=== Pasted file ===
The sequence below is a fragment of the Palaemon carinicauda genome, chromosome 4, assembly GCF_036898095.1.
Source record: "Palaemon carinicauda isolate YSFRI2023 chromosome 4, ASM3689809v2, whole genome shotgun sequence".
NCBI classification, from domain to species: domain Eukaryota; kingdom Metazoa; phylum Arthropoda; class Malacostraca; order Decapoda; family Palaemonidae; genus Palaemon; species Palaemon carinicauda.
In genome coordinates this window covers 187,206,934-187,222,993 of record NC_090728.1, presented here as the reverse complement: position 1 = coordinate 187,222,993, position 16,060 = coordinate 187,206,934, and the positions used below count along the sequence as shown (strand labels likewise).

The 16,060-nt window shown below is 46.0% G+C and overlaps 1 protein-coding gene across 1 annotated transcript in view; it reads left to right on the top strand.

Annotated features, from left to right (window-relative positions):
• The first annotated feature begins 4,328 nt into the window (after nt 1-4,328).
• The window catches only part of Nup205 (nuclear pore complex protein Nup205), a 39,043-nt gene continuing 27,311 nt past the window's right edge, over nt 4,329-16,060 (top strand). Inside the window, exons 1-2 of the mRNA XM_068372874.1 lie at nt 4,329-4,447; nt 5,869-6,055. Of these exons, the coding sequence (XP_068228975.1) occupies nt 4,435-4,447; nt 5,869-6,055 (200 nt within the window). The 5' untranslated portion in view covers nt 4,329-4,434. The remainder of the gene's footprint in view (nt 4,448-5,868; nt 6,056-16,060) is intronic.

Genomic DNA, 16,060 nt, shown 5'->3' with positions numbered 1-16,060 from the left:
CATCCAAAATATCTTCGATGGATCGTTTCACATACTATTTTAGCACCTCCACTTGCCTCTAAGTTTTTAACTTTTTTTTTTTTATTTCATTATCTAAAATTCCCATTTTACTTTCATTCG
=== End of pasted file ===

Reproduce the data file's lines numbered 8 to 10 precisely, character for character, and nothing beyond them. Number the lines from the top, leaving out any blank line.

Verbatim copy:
• The window catches only part of Nup205 (nuclear pore complex protein Nup205), a 39,043-nt gene continuing 27,311 nt past the window's right edge, over nt 4,329-16,060 (top strand). Inside the window, exons 1-2 of the mRNA XM_068372874.1 lie at nt 4,329-4,447; nt 5,869-6,055. Of these exons, the coding sequence (XP_068228975.1) occupies nt 4,435-4,447; nt 5,869-6,055 (200 nt within the window). The 5' untranslated portion in view covers nt 4,329-4,434. The remainder of the gene's footprint in view (nt 4,448-5,868; nt 6,056-16,060) is intronic.

Genomic DNA, 16,060 nt, shown 5'->3' with positions numbered 1-16,060 from the left:
CATCCAAAATATCTTCGATGGATCGTTTCACATACTATTTTAGCACCTCCACTTGCCTCTAAGTTTTTAACTTTTTTTTTTTTATTTCATTATCTAAAATTCCCATTTTACTTTCATTCG